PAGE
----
So, last week I gave information about keeping records ... but I included no provision for how long to keep your phone records.
But no worries on that front. It seems the NSA has got you (and everyone else) covered.
(Hey, I'm not trying to minimize this issue ... but sometimes gallows humor is the best response. That, and vigilance.)
But speaking of vigilance, I've taken time in the past to encourage my clients and friends to be on top of ensuring their estate (however small or large) is properly arranged for subsequent generations, but there are wrinkles to how this is done, which even some estate-planning lawyers don't always properly handle.
And it could make a huge difference in how much estate tax your estate will pay and how much hassle your heirs will experience when you die.
So it's worth understanding, yes?
I'll use a fictional couple to illustrate what happens ... and because these explanations are somewhat detailed, I'll probably take two weeks to do it.
Here we go...
Tony Khait, CPA, PFS's
"Real World" Personal Strategy Note
Khait, CPA, PFS's Asset and Beneficiary Titling Guide (Part 1 of 2)
For the purposes of our conversation, let's consider the case of Thomas and Martha Wayne. Thomas spent his entire adult life building his business in Gotham to a value of $8 million. (What, you think it was more? Inflation is a bear! And I'm keeping things simple for the sake of illustration. Everyone knows the Waynes were billionaires in today's dollars.)
Then the Waynes were tragically struck down during a mugging gone bad. Thomas was killed instantly, and his wife Martha died four months later from her injuries. Their son, Bruce -- who, for the sake of illustration, we'll say was actually 21 at the time of their death, and was yet to done the batcape -- was left to handle their estate.
Let's look at the different ways the Waynes could have titled their property and the effect of each one. We'll think of Thomas' estate as a baton. The various ways of titling that ownership are alternative ways to hold the baton.
If Thomas was the sole owner of his small business, he was the only one holding the baton. When he died as sole owner, the baton fell to the ground. The required legal process called "probate" would determine the next holder of the baton. If he did not have a will, the laws of the state where he lived at the time of his death in effect would write his will for him, under its laws of intestate succession.
In many states, the law assumes you would leave a third of your estate to your current spouse and two thirds to children, if you have children from a former marriage. If you don't have any children from a former marriage, the law often provides that your entire estate goes to your current spouse.
The probate process can take months, even years. The personal representative must gather together the decedent's assets, pay his debts and taxes, and distribute the estate as directed in the will (if there was one) or as the laws of the state dictate if there was not. We can take a rough average and say that probate fees of about 0.15% of the value of the estate are normal, and are paid to the clerk of the court, and the executor of the estate could charge an additional 3% to 5% of its value. On the Wayne estate, probate costs alone might be well over $200,000.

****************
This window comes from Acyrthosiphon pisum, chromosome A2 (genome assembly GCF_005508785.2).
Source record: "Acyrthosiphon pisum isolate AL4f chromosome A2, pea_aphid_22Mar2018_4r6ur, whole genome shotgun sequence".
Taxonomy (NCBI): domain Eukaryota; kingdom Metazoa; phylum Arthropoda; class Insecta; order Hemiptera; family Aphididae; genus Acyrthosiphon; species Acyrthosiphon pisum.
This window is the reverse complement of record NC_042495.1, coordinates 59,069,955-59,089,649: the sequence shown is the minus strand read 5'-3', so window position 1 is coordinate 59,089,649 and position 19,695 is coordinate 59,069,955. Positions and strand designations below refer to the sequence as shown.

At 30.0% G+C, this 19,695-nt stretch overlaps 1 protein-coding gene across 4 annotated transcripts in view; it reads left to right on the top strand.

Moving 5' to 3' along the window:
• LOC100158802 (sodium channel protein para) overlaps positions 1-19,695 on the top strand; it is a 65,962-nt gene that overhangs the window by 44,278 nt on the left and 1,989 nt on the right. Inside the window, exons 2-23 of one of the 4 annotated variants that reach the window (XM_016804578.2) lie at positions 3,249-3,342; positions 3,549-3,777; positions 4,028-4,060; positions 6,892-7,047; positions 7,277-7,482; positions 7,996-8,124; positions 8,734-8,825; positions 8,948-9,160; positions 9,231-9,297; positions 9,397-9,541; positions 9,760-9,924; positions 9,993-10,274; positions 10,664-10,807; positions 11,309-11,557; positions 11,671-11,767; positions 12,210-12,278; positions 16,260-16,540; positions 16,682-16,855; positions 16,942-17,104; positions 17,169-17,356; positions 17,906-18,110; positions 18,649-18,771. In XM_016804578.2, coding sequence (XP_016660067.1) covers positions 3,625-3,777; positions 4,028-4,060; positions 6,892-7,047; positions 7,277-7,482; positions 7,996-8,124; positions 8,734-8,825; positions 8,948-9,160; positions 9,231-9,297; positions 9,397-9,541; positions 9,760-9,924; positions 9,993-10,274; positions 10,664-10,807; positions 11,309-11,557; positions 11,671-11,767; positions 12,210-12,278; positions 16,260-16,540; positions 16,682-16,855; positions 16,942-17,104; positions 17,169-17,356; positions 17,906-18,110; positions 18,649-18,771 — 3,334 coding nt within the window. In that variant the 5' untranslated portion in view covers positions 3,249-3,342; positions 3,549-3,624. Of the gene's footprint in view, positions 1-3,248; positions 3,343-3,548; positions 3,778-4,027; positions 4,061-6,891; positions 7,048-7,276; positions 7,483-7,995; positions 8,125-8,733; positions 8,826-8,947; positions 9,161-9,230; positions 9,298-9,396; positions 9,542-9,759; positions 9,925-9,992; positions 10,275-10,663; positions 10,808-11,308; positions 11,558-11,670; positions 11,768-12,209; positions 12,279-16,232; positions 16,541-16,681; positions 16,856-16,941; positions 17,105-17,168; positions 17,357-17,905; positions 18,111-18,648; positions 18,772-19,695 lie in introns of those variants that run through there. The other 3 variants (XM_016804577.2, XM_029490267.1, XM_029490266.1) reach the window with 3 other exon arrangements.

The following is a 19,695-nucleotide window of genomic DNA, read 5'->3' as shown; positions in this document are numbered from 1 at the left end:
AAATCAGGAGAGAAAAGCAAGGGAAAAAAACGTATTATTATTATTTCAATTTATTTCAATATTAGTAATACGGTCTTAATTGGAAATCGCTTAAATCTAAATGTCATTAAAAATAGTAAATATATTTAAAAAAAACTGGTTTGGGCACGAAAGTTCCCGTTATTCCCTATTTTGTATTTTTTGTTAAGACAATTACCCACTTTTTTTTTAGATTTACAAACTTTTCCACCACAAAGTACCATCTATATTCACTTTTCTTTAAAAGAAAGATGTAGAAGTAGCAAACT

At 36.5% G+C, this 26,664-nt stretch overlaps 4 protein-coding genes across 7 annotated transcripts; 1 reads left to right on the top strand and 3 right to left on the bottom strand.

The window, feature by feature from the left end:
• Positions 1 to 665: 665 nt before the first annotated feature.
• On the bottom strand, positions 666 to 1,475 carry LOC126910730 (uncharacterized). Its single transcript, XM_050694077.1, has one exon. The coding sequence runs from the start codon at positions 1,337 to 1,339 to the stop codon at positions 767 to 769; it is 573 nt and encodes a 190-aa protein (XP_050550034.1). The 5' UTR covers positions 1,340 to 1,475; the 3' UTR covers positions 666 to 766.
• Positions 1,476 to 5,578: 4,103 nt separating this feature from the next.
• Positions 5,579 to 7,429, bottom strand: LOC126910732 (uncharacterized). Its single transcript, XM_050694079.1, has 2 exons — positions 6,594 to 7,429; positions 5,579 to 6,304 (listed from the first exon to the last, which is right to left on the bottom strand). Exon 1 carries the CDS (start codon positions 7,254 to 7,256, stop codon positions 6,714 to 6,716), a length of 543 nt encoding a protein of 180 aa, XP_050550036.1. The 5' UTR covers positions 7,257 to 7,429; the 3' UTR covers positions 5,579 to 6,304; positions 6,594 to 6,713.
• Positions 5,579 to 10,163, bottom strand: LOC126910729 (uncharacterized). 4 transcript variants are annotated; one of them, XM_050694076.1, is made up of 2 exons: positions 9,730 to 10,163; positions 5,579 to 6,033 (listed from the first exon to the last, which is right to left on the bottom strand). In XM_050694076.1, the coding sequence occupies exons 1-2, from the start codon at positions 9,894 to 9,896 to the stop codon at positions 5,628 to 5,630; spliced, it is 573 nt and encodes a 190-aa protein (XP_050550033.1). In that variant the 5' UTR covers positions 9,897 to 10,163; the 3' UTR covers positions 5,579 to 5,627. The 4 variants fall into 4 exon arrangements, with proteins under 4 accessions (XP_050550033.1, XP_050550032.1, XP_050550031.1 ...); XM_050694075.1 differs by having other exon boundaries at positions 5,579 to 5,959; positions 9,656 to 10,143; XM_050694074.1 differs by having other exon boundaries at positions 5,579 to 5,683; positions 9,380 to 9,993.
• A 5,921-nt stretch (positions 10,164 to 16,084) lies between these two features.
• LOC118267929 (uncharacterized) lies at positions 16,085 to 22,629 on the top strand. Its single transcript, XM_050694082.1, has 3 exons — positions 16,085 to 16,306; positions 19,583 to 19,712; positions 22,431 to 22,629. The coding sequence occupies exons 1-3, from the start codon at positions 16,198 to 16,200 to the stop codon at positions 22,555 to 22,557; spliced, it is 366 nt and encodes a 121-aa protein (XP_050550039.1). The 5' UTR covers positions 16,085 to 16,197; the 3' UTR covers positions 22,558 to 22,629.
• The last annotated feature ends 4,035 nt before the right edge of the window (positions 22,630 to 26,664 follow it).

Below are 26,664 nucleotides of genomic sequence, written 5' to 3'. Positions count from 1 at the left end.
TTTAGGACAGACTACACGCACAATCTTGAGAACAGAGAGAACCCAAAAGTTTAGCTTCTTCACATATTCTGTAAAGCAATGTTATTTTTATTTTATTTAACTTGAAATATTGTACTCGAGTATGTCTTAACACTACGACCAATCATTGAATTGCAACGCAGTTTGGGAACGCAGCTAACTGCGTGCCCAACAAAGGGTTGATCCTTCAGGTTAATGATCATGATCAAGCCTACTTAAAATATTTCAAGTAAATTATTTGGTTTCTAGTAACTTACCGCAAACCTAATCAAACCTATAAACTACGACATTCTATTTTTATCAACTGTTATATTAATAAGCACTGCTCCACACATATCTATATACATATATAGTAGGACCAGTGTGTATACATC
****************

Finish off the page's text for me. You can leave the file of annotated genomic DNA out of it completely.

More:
You don't want to drop an $8 million baton into probate.
Fortunately, no estate taxes apply when a spouse inherits assets. But just as probate has finished transferring assets to Martha, she dies, dropping the baton again and requiring another probate process.
During this second probate, assets are passed to the children, and all of the assets over $5.25 million are subject to 40% estate taxes. So the taxes on a $8 million estate would be $1.1 million. Even though the business is worth $8 million, Bruce doesn't have the money for the estate tax, and is forced to sell rather than inherit the business.
Joint tenancy with rights of survivorship (JTWROS)
In a JTWROS arrangement, two or more people hold the baton, and each one has an equal share. One person can sell his or her share and pass their grip on the baton to someone else. They can also break off their piece of the baton and keep the piece. But if they die, their share is given to those still holding on. The last one holding the baton owns it outright.
JTWROS does not require probate, which would make the transition of ownership from Thomas to Martha easy and straightforward. But it does not protect the estate from legal action. Nor does it help solve the estate tax problem for Bruce.
Joint tenancy titling trumps a will. Even if you have been careful in your estate planning documents, if you are not equally purposeful and intentional in how you title your assets, you can ruin your plan. Financial accounts that use POD (payable-on-death) or TOD (transfer-on-death) arrangements, if sloppily done, can also thwart all your best estate-planning intentions.
Next week, we'll examine what the following could have meant for the Wayne family:
* Tenancy by the entirety (TBE)
* Revocable living trust
* Bypass Trust
Tony Khait, CPA, PFS